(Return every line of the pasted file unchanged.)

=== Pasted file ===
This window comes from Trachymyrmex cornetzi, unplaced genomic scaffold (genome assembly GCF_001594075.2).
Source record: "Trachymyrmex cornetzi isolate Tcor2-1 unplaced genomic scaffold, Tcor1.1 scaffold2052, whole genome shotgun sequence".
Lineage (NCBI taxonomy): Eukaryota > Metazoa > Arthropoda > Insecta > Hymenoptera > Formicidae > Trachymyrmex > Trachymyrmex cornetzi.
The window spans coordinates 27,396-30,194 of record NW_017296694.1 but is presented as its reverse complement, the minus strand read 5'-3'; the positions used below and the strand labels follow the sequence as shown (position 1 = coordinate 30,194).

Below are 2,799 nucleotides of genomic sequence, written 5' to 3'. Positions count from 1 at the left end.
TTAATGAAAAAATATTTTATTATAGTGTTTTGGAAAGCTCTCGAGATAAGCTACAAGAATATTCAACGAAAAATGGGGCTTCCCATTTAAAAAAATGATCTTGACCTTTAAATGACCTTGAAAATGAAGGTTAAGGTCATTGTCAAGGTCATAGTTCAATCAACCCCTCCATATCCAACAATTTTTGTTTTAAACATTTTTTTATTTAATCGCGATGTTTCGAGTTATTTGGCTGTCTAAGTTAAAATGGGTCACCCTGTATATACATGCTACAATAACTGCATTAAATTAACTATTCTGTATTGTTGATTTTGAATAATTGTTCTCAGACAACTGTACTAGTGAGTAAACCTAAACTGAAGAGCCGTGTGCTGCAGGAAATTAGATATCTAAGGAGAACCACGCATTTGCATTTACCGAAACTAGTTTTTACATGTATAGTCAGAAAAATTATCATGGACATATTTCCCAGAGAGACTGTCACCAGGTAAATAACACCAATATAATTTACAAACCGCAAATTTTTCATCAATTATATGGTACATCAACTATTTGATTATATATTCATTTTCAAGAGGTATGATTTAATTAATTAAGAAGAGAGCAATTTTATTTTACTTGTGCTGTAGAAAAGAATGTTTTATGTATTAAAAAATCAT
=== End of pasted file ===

This window comes from Trachymyrmex cornetzi, unplaced genomic scaffold (genome assembly GCF_001594075.2).
Source record: "Trachymyrmex cornetzi isolate Tcor2-1 unplaced genomic scaffold, Tcor1.1 scaffold2052, whole genome shotgun sequence".
Lineage (NCBI taxonomy): Eukaryota > Metazoa > Arthropoda > Insecta > Hymenoptera > Formicidae > Trachymyrmex > Trachymyrmex cornetzi.
The window spans coordinates 27,396-30,194 of record NW_017296694.1 but is presented as its reverse complement, the minus strand read 5'-3'; the positions used below and the strand labels follow the sequence as shown (position 1 = coordinate 30,194).

Below are 2,799 nucleotides of genomic sequence, written 5' to 3'. Positions count from 1 at the left end.
TTAATGAAAAAATATTTTATTATAGTGTTTTGGAAAGCTCTCGAGATAAGCTACAAGAATATTCAACGAAAAATGGGGCTTCCCATTTAAAAAAATGATCTTGACCTTTAAATGACCTTGAAAATGAAGGTTAAGGTCATTGTCAAGGTCATAGTTCAATCAACCCCTCCATATCCAACAATTTTTGTTTTAAACATTTTTTTATTTAATCGCGATGTTTCGAGTTATTTGGCTGTCTAAGTTAAAATGGGTCACCCTGTATATACATGCTACAATAACTGCATTAAATTAACTATTCTGTATTGTTGATTTTGAATAATTGTTCTCAGACAACTGTACTAGTGAGTAAACCTAAACTGAAGAGCCGTGTGCTGCAGGAAATTAGATATCTAAGGAGAACCACGCATTTGCATTTACCGAAACTAGTTTTTACATGTATAGTCAGAAAAATTATCATGGACATATTTCCCAGAGAGACTGTCACCAGGTAAATAACACCAATATAATTTACAAACCGCAAATTTTTCATCAATTATATGGTACATCAACTATTTGATTATATATTCATTTTCAAGAGGTATGATTTAATTAATTAAGAAGAGAGCAATTTTATTTTACTTGTGCTGTAGAAAAGAATGTTTTATGTATTAAAAAATCAT